Doing good with food: Delivery service to support hawker and private car hire communities
The food delivery service offered NUS students living on campus more food options while supporting the hawker and private car hire communities
Some 35 hawker stalls, nine standalone food outlets and 11 private hire car drivers have benefitted from a food delivery solution initiated by students from the NUS College of Alice and Peter Tan (CAPT) and Chua Thian Poh Community Leadership Centre (CTPCLC).
The delivery service, which was piloted in CAPT from 9 April to 8 May 2020, offered CAPT residents greater food options during the circuit breaker period while supporting the hawker and private car hire communities whose income have been impacted by COVID-19.
Year 3 NUS Arts and Social Sciences student Donovan Liew who led the project with the help of a group of CAPT and CTPCLC students shared that the idea germinated from a discussion on how non-essential travel by students living on NUS campus can be minimised during circuit breaker, and the potential impact of the circuit breaker on hawkers.
“The parents of some of our friends are hawkers themselves, and their stories egged us on to do our bit no matter how small it may be. This was how we started our food delivery service,” he said.
The team linked up with various hawkers to prepare bulk orders collated through a Telegram channel within the CAPT residential community. They also partnered private hire car drivers to deliver the orders.
Unlike most other food delivery services, the team did not draw any commission from the hawkers and the private hire car drivers, enabling them to maximise their income during this trying period. “We are providing a low-cost solution to support local hawkers and drivers who may be deterred by the high commission rates of food delivery apps, or are not tech savvy enough to be on board these apps,” Donovan explained.
“Our bulk order system also allows students to patronise different hawker stalls at one go without any minimum order, and paying only a small one-time service and delivery fee shared amongst students. In this way, we can fulfil students’ need for a wider range of food options beyond UTown while reducing non-essential movement,” he added.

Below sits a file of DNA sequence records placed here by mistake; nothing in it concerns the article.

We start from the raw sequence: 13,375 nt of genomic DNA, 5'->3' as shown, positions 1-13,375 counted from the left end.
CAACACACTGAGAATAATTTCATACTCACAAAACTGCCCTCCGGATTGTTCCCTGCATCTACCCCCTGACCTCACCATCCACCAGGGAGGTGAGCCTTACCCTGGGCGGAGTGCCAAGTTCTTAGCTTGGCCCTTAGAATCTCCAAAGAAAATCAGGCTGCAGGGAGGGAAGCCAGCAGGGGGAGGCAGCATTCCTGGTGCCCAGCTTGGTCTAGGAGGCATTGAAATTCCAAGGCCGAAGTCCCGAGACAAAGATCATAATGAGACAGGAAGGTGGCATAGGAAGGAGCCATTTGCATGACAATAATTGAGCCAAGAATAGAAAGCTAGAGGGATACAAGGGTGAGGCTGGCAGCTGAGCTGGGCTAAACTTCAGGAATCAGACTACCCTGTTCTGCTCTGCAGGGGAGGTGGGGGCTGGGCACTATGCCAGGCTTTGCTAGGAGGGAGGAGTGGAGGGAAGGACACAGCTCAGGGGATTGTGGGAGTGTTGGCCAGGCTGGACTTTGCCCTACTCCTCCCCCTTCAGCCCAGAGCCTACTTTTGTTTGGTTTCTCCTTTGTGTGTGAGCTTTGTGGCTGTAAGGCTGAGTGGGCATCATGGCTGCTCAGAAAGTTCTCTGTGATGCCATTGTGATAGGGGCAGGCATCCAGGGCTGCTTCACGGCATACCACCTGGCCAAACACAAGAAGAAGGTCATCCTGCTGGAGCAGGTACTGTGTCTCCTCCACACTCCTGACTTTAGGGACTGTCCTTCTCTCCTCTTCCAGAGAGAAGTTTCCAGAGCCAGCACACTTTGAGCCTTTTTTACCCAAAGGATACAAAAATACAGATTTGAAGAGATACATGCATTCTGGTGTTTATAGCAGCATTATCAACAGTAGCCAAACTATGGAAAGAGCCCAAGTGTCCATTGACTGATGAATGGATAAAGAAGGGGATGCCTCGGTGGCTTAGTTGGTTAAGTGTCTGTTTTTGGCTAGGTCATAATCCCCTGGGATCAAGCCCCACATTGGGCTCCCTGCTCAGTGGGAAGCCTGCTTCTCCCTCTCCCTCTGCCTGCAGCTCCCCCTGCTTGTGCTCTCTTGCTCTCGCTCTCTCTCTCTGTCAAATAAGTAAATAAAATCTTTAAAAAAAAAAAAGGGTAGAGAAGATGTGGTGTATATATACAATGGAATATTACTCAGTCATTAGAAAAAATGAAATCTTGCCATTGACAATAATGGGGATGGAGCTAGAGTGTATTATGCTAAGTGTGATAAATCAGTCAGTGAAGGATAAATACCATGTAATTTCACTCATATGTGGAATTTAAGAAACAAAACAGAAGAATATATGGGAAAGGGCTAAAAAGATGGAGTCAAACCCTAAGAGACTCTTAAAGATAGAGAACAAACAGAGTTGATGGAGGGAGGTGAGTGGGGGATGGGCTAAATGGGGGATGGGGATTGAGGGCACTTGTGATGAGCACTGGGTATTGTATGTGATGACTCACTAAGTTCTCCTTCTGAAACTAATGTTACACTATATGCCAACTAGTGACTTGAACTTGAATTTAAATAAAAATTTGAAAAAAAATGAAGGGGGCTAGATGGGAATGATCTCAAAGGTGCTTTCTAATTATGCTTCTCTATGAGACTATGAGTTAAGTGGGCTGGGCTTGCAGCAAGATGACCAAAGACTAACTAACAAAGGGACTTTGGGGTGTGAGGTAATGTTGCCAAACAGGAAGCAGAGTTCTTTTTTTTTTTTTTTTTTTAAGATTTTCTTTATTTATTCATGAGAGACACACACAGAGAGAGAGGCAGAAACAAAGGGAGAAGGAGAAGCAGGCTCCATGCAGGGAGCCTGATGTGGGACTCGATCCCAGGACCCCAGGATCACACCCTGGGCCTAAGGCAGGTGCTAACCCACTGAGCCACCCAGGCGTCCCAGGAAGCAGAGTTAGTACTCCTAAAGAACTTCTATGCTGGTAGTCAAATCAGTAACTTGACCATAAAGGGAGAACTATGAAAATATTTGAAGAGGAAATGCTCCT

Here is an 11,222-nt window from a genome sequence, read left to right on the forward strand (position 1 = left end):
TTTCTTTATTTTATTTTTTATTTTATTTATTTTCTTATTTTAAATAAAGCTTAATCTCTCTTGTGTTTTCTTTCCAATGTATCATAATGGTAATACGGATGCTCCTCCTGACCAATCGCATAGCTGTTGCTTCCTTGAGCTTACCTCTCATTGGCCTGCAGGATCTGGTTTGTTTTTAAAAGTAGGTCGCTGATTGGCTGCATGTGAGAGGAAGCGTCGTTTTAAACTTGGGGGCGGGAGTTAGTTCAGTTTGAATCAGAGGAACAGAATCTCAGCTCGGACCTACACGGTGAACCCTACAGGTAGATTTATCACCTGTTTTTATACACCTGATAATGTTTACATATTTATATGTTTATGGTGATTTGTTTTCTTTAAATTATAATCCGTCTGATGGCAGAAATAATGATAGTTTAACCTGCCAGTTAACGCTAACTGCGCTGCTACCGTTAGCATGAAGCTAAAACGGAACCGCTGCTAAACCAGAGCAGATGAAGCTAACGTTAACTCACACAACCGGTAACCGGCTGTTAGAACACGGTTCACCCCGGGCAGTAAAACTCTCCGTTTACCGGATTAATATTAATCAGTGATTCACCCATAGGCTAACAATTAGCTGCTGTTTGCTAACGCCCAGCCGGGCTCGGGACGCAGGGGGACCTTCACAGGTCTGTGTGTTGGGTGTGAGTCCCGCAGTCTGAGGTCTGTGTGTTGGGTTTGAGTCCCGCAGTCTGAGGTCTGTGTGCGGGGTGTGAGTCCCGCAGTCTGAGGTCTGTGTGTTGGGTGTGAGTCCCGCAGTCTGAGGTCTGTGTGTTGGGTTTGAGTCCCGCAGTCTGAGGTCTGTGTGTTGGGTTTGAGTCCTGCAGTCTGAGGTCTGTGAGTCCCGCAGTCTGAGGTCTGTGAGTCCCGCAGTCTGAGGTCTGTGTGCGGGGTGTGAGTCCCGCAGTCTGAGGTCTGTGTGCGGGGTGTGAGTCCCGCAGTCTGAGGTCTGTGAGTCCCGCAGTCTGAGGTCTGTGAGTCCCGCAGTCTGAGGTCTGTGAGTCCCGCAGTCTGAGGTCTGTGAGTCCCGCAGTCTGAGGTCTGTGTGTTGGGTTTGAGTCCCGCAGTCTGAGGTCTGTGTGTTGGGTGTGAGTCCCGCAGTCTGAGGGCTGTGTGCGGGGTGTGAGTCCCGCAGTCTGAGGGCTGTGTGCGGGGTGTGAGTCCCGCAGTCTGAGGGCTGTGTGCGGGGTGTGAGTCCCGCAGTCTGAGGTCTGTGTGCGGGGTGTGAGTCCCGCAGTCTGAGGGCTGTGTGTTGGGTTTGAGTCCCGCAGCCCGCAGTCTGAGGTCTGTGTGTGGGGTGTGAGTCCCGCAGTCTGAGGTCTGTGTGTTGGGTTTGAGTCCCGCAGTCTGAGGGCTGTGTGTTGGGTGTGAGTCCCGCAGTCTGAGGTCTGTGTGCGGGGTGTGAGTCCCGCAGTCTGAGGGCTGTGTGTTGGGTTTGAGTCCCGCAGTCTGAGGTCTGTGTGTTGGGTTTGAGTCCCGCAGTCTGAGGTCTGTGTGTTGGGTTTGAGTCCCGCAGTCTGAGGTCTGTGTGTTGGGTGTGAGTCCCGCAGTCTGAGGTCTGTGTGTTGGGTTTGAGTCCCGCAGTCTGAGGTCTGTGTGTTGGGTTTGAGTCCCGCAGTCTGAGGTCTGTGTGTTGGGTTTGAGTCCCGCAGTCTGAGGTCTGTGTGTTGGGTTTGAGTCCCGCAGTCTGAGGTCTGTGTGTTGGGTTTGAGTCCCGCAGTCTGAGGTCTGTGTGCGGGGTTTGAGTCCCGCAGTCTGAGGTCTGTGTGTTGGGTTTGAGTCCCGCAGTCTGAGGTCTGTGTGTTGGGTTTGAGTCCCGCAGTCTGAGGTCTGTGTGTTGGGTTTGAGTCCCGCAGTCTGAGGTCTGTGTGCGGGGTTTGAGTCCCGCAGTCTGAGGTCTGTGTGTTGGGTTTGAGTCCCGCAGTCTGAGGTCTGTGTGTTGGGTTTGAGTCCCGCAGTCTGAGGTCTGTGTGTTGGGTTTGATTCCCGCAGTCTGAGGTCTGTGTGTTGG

Over 1,500 meals were delivered during the pilot run at CAPT, covering 35 stalls across eight hawker centres, and nine standalone food outlets.
Year 3 NUS Science student and CAPT resident Benjamin Fong, who worked closely with Donovan on the food delivery project, shared his experience. “It was really a leap of courage as we did not have the expertise of running a project like this, coupled with its fair share of challenges due to the circuit breaker measures. We are grateful for the help we have received from our fellow schoolmates and the hawkers as we would not have made it this far without their tremendous support. We hope that our collective efforts have made this period a little more tolerable for our hawker and private hire car drivers,” he said.
The experience was also an eye-opener for international exchange student Jet Hartman from the Netherlands, who had learned more about the hawker culture in Singapore through her involvement in the project under CTPCLC. She said, “I was really excited and impressed when I first encountered a hawker centre in Singapore, the variety of food choices is incredible. My interactions with the hawkers during my time in Singapore was also very positive, and having a chance to help them out during this difficult time was definitely worth it.”
The food delivery service, newly dubbed Hawkerjio, has been extended to residents in Cinnamon and Tembusu Colleges. The team has moved the order system from Telegram to a website, and is working towards making ordering and payment processes more seamless and automated to generate a steadier stream of business for the hawkers and private hire car drivers. It is also exploring possible collaborations with like-minded organisations to further support the hawker and private car hire communities post circuit breaker.